If the option of compulsory purchase is ruled out in this cavalier way, then we will stay exactly where we are now – with no effective sanction against even the most extreme abuse of land ownership and control.

What is urgently needed is a clear setting-out of both options and constraints in terms of substantial land reform, open for comment and discussion –  not an ex cathedra assertion from the First Minister which has no obvious basis in fact and which, if accepted, would close down a crucial option for driving change.

The other issue on which there is now nothing but silence is the right of tenant farmers to buy their land – one of the most important means of changing the pattern of vast landholdings and feudal power structures in many parts of rural Scotland.  Is Mr Salmond saying that this too is forbidden by the European Court of Human Rights – or simply by his own anxiety to keep sweet with the landowners?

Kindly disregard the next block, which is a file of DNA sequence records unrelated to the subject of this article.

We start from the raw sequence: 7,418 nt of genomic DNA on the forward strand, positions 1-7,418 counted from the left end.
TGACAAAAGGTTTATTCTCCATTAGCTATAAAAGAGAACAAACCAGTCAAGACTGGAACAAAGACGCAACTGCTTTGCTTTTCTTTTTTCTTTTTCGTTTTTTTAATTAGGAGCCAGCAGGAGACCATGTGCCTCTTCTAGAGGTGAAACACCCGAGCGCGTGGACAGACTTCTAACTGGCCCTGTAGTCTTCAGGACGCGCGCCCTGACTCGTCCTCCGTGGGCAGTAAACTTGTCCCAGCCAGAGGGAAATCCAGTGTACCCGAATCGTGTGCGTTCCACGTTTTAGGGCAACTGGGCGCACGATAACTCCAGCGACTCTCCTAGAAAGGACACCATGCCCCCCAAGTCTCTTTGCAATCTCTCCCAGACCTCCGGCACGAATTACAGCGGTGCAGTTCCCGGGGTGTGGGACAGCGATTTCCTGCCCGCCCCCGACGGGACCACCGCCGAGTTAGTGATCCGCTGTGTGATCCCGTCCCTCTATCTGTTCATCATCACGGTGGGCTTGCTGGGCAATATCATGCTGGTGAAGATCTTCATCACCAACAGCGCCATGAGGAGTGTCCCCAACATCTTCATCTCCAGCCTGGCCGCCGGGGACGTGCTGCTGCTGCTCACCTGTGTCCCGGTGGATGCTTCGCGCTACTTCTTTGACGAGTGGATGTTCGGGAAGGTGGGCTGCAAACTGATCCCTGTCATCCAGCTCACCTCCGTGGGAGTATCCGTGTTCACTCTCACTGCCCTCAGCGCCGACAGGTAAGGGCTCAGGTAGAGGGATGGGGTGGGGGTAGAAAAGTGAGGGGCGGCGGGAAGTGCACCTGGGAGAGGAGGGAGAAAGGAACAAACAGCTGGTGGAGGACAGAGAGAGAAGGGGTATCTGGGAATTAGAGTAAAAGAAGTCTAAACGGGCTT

One observer present at the Community Land Scotland conference in Sleat described his speech as “going through the motions but without any indication of his heart being in it”.  That sounds about right.  But if that is the case, then the certainty is that nothing much is going to happen because in order to drive a land reform agenda there has to be belief and sustained commitment to overcome the powerful forces both externally and within Government.

It is both a tragedy and a warning that no such belief or commitment exists among those who currently hold power in Scotland.  The empty rhetoric of the past has been replaced with the conservative inertia of the present and, if we allow it, the future.